Following the announcement by the Ministry of Defence on 1st April 2011, The Household Cavalry Mounted Regiment has been confirmed to provide the Sovereign's Escort and Captain's Escort for the wedding of HRH Prince William of Wales and Miss Catherine Middleton on 29th April 2011.
The Life Guards and Blues & Royals of the Household Cavalry Mounted Regiment will form a Sovereign’s Escort for Her Majesty The Queen and The Duke of Edinburgh, and a Captain’s Escort for the Bride and Groom, as the wedding party travel to Buckingham Palace from Westminster Abbey. This will involve almost 200 horses and soldiers on the day to escort and protect their carriages.
Lt Col. Dan Hughes said: “We are honoured to have such a pivotal role in the Royal Wedding, especially considering we have former colleagues of Prince William serving with us today. Prince William’s former Squadron, D Squadron HCR will be wishing the Royal couple good luck from Helmand Province, Afghanistan where they are currently deployed. Among the soldiers riding on the parade, many are recent veterans of the war in Afghanistan and Iraq, the younger members will be due to serve on Operations in 2013.”
The Household Cavalry Mounted Regiment based in Knightsbridge, is already conducting intensive rehearsals to prepare for the big day, and can be seen in Hyde Park every morning, practising their complex manoeuvres, riding on their ‘Cavalry Blacks’. Preparations have already been arduous for the Royal Wedding, and will continue to be for the next 24 days.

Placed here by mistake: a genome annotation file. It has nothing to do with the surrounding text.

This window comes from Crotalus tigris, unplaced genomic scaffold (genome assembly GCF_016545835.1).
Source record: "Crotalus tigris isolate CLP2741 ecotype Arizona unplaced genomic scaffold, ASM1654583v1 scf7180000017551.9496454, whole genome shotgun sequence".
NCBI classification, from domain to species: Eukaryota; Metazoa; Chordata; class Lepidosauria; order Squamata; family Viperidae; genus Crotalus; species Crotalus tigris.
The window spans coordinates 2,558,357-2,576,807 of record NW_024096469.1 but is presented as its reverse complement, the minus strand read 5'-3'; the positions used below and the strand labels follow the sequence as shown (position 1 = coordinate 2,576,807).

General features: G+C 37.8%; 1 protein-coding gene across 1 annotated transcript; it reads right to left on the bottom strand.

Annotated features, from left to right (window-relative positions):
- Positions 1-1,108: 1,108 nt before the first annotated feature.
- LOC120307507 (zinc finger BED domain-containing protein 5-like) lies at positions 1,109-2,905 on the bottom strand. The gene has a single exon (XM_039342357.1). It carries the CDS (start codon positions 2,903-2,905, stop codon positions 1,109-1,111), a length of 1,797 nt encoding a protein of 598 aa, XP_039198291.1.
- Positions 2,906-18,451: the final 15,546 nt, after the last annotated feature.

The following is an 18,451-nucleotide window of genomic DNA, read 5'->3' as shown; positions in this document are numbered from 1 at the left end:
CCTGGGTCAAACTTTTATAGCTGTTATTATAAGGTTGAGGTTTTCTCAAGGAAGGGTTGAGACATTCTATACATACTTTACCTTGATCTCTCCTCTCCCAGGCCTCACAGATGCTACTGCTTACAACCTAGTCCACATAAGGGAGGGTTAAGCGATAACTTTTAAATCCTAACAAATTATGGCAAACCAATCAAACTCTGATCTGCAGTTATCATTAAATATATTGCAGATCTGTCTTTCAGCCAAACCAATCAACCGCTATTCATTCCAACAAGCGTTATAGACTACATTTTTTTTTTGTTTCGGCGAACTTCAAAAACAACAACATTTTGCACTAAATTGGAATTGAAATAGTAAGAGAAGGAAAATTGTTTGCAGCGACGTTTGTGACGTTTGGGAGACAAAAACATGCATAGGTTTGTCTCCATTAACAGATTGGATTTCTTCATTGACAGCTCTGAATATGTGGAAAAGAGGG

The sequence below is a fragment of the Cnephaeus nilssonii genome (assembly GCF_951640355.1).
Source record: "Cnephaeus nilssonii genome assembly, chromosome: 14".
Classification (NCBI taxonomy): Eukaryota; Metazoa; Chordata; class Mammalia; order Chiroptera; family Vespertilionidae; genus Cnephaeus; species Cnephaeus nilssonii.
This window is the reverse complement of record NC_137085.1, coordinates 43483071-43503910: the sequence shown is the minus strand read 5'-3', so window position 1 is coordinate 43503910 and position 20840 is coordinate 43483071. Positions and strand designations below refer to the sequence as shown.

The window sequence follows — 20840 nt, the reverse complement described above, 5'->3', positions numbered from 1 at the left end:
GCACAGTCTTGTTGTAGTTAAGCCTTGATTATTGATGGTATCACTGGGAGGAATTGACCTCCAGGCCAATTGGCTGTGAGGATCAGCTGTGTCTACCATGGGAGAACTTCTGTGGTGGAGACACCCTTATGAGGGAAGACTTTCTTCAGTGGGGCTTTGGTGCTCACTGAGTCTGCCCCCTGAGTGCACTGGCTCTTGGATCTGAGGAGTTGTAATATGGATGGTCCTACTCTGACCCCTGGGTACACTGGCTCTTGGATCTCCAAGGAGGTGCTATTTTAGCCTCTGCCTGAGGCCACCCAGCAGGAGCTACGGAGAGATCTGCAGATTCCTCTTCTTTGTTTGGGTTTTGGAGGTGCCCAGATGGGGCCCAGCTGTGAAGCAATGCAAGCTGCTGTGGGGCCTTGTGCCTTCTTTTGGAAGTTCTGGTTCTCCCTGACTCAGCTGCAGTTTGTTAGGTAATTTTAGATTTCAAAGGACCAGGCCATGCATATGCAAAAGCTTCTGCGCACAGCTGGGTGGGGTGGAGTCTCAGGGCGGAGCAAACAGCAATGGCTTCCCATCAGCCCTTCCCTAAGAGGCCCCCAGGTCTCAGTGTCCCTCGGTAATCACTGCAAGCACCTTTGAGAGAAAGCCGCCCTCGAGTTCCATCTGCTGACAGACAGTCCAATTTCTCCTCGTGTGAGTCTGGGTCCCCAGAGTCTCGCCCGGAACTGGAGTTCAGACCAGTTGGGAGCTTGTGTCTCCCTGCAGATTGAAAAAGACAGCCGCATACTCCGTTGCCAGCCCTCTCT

“At the moment we practise our drills pretty much every day, points that will be pertinent to this important event. Control of your horse, riding straight and dressed-off with your neighbour, precise and yet elegant sword drill, ‘carrying’ your plume, projecting your words of command...there is so much that goes into such a spectacle,” said Capt. James Hulme.
There is a lot of work that goes into equipment preparation at The Household Cavalry Mounted Regiment. A pair of the infamous jackboots can take up to eight hours of polishing for such an important parade. Helmets and the metal breastplate ‘cuirasses’, swords, plumes and horse tack all require a considerable amount of care and attention from the soldiers. The horses also get doted on, getting clipped, shaved, pedicured and given the occasional treat of apples, sugar cubes or mints. All this effort is even more incredible considering that 95% of the soldiers had never ridden before serving with the State Ceremonial half of the Regiment.